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Step Drills from HF

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  • Step Drills from HF

    Would these work to drill a few holes in a stainless (304 or 316) NEMA4 type enclosure? I need to to install a couple cable box connectors and the box is to large to fit in my mill. Thanks

  • #2
    those work wonders in sheet metal, noisy as hell but works wonders. Never tryed in stainless but I don't see why not other then it might dull it quickly (But hey they look easy enough to sharpen, just hone along the flute)
    Play Brutal Nature, Black Moons free to play highly realistic voxel sandbox game.


    • #3
      Dont forget: SLOW RPM in the stainless. A lot of people, as the hole enlarges, fail to realize that the speed needs to drop accordingly. They start OK, then gradually become too fast. A bit of cutting oil could not hurt either.


      • #4
        Yea, slow, and plenty of force and torque. My favorate drill for large (>3/8" holes) in steel is a 500rpm airdrill that just matchs the output of my 5HP compressor. Usally feed hard enough on drills over 1/2" to nearly stall the drill. But then, im not happy unless my drills are spiting up large chunks of swaff. Thin (18awg) sheet metal with step bits requires much less force.

        Im not sure about that stainless alloy, but stainless is typicaly considered abrasive and 'work hardening', meaning if you let your drill bit just rub without cutting it can harden the steel to near uncutable strength while simutaniously dulling your drill bit.

        To avoid bending the enclosure with feed force, clamp some wood overhanging a bench, and hang the enclosure onto the block of wood so your drilling into the wood after you make it through the metal. The step bit won't enjoy wood but im sure it will drill it none the less.
        Play Brutal Nature, Black Moons free to play highly realistic voxel sandbox game.


        • #5
          I tend to squeeze the trigger of the drill, let it start to speed up then stop and do it again to keep the speed down.
          Many of the modern drills have a far too higher speed or rely on electronics to control speed but they are worth squat on torque.

          I much prefer the older metal two speed mechanical drills but mine are all starting to show signs of old age.

          The last new one I bought has 2 speed mechanical 1,000 and 2,000 rpm which is still far too fast.

          One thing I have found that's a good deal are these SDS hammer drills

          You get get these here new in 240 volts @ 1250 watts for about £30 to £50, secondhand with a broken hammer action you can pick them up for £10 to £20 for spares.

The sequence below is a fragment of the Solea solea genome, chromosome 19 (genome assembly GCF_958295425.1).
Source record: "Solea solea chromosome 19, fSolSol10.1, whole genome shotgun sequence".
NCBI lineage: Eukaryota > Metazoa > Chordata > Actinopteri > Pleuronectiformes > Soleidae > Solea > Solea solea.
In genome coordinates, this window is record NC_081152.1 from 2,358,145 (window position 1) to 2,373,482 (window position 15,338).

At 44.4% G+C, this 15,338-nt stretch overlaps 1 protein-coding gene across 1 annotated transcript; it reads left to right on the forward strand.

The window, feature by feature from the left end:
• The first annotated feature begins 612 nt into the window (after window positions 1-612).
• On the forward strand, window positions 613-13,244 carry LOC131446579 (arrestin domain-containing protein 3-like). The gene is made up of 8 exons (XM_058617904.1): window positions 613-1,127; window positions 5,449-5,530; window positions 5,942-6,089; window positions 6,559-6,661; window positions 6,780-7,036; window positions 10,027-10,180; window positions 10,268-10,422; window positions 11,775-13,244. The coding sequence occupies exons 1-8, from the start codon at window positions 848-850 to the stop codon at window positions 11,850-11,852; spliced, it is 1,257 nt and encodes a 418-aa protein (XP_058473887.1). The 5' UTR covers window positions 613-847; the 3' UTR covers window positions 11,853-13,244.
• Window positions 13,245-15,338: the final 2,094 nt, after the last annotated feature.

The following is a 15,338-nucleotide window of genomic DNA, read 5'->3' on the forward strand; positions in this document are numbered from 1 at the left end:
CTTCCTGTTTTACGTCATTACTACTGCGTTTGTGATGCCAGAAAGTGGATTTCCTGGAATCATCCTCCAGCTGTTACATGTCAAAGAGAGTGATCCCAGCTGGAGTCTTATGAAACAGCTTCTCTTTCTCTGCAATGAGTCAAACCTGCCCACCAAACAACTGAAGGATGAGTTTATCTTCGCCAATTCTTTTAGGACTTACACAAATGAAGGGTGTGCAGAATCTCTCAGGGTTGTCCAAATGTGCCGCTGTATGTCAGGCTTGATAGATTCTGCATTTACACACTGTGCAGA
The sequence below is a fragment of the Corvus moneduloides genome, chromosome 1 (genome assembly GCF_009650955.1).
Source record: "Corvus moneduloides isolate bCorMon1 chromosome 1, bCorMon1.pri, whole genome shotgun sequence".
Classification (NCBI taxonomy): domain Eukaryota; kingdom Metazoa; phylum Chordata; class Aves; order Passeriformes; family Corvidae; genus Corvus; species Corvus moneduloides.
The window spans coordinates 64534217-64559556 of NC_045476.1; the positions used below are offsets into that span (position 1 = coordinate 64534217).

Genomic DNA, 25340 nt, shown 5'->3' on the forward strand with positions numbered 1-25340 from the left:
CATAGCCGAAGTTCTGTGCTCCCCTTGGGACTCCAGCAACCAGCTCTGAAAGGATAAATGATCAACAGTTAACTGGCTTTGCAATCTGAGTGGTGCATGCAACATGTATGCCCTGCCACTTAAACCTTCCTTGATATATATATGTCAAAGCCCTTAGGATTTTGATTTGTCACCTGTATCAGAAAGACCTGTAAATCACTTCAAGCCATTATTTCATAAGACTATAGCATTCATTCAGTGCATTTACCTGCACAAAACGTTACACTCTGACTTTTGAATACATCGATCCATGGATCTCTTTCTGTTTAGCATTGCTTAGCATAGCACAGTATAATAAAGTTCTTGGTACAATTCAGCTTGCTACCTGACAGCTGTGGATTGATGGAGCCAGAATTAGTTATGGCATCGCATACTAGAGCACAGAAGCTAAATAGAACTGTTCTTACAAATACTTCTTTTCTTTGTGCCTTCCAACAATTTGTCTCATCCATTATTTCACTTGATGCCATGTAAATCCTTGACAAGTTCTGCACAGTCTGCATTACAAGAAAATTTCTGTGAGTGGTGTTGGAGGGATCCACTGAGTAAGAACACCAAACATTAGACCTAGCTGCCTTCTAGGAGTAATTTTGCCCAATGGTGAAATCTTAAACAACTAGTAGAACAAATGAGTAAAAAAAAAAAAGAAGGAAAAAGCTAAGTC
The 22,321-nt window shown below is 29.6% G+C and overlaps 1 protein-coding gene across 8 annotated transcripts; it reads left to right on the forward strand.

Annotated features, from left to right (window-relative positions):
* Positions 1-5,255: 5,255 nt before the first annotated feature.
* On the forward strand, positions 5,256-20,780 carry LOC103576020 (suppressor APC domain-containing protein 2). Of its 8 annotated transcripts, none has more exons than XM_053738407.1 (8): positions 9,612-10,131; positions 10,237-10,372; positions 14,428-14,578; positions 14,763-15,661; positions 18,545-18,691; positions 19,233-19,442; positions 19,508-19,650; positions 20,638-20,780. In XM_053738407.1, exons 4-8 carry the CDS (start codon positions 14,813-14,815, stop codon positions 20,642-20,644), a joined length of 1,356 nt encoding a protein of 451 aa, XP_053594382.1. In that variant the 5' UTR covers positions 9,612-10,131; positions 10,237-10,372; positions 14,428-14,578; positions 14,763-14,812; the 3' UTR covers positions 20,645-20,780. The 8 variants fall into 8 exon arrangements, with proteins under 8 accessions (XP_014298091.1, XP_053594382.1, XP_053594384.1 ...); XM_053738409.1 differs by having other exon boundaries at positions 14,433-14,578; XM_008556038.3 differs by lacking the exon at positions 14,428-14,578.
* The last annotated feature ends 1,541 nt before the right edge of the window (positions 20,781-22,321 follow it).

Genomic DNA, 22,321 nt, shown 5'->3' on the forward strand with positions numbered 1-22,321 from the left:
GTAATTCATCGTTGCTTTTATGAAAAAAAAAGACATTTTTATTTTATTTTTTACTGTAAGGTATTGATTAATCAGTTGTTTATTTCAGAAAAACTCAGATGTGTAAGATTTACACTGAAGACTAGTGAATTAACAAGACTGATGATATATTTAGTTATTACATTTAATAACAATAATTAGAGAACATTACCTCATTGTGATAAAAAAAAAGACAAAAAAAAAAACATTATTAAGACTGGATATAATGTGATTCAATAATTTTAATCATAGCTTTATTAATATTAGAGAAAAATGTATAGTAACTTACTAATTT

One here on Ebay for £6.00
          Another one, working, for £10.50

          The motors are unbreakable, all you need to do remove the hammer action and shaft and turn a new shaft up and weld the original drive dog on it and make it suit whatever you want.

          I made mine with a MT3 taper so i can hole any Morse drills and also a chuck.
          They have a fixed speed of 700 to 800 rpm depending on model and the motor has a clutched output so if you do jam a big drill in it just slips.

          A really cheap way to get a big man eater of a drill.

          Last edited by John Stevenson; 12-28-2009, 09:46 AM.

          Sir John , Earl of Bligeport & Sudspumpwater. MBE [ Motor Bike Engineer ] Nottingham England.


          • #6
            Don't bother trying to get one drill that does everything. Get a low speed and a seperate high speed drill.
   get one of these for your big holes

            Or if you really must have one awsome drill, how about this:
            330rpm/1300rpm gearbox, so you know it has more torque then should be sanely held by a human. 1300rpm is plenty for most smaller drilling too, but IMO that thing is too unwieldy for small holes, get a small drill for small holes!
            Also your smaller high speed drill will double for all your 2000rpm+ wire brushing and drum/flap sanding and whatever other weird accessorys you have for your drill.

            you really want a <500~rpm drill for those big holes. running those faster drills at low RPM's and high torque kills them super fast because there is little airflow and way more then designed torque and often they don't have thermal shutdowns. iv seen 3000rpm drills *smoke* in seconds when used at 300rpms with big drills. 1000rpm drills won't take much longer!